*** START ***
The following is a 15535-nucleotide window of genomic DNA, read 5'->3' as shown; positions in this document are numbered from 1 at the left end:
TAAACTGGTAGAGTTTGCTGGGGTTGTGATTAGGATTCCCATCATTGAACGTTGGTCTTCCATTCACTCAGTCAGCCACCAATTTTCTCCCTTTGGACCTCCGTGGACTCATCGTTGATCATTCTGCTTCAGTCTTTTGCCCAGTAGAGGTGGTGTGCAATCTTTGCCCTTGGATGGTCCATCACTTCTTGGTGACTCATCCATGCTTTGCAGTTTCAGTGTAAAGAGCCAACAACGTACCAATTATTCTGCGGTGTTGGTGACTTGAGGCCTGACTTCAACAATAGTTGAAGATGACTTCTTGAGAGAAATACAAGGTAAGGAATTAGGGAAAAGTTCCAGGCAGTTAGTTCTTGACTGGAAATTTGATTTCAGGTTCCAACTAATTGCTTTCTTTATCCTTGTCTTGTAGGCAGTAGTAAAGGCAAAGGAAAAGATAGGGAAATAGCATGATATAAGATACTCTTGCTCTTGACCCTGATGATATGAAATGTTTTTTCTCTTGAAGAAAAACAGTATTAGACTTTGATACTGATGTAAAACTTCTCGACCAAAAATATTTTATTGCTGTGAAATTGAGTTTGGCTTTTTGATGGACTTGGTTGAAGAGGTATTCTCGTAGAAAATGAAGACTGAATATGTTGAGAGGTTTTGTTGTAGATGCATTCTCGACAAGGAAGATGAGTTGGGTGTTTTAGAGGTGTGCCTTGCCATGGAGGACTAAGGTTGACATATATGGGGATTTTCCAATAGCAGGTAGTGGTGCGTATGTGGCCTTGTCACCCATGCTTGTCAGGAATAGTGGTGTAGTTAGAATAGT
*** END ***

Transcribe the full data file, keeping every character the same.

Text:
The following is a 15535-nucleotide window of genomic DNA, read 5'->3' as shown; positions in this document are numbered from 1 at the left end:
TAAACTGGTAGAGTTTGCTGGGGTTGTGATTAGGATTCCCATCATTGAACGTTGGTCTTCCATTCACTCAGTCAGCCACCAATTTTCTCCCTTTGGACCTCCGTGGACTCATCGTTGATCATTCTGCTTCAGTCTTTTGCCCAGTAGAGGTGGTGTGCAATCTTTGCCCTTGGATGGTCCATCACTTCTTGGTGACTCATCCATGCTTTGCAGTTTCAGTGTAAAGAGCCAACAACGTACCAATTATTCTGCGGTGTTGGTGACTTGAGGCCTGACTTCAACAATAGTTGAAGATGACTTCTTGAGAGAAATACAAGGTAAGGAATTAGGGAAAAGTTCCAGGCAGTTAGTTCTTGACTGGAAATTTGATTTCAGGTTCCAACTAATTGCTTTCTTTATCCTTGTCTTGTAGGCAGTAGTAAAGGCAAAGGAAAAGATAGGGAAATAGCATGATATAAGATACTCTTGCTCTTGACCCTGATGATATGAAATGTTTTTTCTCTTGAAGAAAAACAGTATTAGACTTTGATACTGATGTAAAACTTCTCGACCAAAAATATTTTATTGCTGTGAAATTGAGTTTGGCTTTTTGATGGACTTGGTTGAAGAGGTATTCTCGTAGAAAATGAAGACTGAATATGTTGAGAGGTTTTGTTGTAGATGCATTCTCGACAAGGAAGATGAGTTGGGTGTTTTAGAGGTGTGCCTTGCCATGGAGGACTAAGGTTGACATATATGGGGATTTTCCAATAGCAGGTAGTGGTGCGTATGTGGCCTTGTCACCCATGCTTGTCAGGAATAGTGGTGTAGTTAGAATAGT